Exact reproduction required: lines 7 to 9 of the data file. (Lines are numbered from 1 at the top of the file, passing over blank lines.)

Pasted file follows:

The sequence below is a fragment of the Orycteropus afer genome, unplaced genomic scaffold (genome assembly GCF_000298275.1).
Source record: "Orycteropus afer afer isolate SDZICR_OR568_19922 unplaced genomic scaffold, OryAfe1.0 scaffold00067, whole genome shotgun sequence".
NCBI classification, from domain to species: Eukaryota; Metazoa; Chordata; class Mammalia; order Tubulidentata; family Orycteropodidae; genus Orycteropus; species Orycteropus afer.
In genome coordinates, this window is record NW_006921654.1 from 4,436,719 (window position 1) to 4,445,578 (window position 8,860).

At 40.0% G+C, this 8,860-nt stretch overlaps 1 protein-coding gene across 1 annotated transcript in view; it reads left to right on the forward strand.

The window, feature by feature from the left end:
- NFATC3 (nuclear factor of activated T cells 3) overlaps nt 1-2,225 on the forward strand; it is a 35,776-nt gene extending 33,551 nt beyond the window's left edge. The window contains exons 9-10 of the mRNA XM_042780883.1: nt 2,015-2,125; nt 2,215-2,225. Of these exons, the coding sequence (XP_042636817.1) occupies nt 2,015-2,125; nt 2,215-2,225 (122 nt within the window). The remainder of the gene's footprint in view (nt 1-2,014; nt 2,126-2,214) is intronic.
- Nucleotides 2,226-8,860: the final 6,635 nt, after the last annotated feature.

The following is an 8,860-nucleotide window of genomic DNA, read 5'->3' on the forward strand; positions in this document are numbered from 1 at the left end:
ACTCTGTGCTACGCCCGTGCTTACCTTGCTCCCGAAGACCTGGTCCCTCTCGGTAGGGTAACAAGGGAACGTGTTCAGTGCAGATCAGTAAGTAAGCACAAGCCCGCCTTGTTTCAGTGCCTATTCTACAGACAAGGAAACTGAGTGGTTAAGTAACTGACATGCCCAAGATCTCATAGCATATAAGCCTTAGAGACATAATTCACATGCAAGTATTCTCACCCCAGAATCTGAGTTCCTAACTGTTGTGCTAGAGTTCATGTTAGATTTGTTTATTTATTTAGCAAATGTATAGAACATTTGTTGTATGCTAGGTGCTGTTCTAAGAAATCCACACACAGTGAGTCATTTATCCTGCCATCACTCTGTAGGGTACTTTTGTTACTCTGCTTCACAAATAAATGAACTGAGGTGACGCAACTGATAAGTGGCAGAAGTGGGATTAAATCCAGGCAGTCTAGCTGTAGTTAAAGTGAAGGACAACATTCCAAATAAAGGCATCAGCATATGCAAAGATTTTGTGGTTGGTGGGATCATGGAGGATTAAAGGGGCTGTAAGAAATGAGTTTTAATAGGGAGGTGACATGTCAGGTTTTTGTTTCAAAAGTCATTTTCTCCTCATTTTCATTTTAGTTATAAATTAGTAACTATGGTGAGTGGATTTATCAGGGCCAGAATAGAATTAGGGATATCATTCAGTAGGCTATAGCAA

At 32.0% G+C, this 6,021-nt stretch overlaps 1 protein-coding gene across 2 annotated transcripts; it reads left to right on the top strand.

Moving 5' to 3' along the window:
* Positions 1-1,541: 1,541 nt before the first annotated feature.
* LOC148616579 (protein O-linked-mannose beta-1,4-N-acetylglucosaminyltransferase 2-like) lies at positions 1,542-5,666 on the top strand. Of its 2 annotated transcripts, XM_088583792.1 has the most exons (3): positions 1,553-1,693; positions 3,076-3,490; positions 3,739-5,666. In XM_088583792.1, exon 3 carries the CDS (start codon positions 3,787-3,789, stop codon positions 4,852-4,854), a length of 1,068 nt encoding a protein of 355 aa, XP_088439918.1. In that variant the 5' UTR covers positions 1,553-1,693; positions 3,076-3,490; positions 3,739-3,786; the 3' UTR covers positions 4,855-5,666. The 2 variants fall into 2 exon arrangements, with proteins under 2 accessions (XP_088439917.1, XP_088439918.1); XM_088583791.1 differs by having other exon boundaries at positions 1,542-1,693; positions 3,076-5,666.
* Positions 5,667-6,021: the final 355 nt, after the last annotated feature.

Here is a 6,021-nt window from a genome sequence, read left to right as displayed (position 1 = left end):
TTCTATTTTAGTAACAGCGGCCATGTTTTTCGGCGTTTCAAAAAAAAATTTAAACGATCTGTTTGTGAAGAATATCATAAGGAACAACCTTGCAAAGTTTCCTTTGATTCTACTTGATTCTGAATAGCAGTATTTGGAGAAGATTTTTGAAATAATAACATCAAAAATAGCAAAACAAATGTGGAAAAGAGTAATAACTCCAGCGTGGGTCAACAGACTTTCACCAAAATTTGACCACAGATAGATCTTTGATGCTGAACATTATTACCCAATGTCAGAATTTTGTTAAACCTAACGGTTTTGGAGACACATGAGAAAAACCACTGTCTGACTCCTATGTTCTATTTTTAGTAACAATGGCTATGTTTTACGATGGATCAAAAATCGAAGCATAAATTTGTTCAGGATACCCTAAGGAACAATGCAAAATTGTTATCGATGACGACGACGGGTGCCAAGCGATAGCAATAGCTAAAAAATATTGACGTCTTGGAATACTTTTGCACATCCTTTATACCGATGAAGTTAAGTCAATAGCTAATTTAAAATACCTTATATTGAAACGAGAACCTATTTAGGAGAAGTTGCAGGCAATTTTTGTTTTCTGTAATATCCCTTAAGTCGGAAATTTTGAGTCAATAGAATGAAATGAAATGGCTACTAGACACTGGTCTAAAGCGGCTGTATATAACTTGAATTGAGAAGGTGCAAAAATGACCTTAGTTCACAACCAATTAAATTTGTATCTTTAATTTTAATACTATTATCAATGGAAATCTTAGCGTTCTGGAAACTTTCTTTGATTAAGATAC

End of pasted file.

- NFATC3 (nuclear factor of activated T cells 3) overlaps nt 1-2,225 on the forward strand; it is a 35,776-nt gene extending 33,551 nt beyond the window's left edge. The window contains exons 9-10 of the mRNA XM_042780883.1: nt 2,015-2,125; nt 2,215-2,225. Of these exons, the coding sequence (XP_042636817.1) occupies nt 2,015-2,125; nt 2,215-2,225 (122 nt within the window). The remainder of the gene's footprint in view (nt 1-2,014; nt 2,126-2,214) is intronic.
- Nucleotides 2,226-8,860: the final 6,635 nt, after the last annotated feature.

The following is an 8,860-nucleotide window of genomic DNA, read 5'->3' on the forward strand; positions in this document are numbered from 1 at the left end: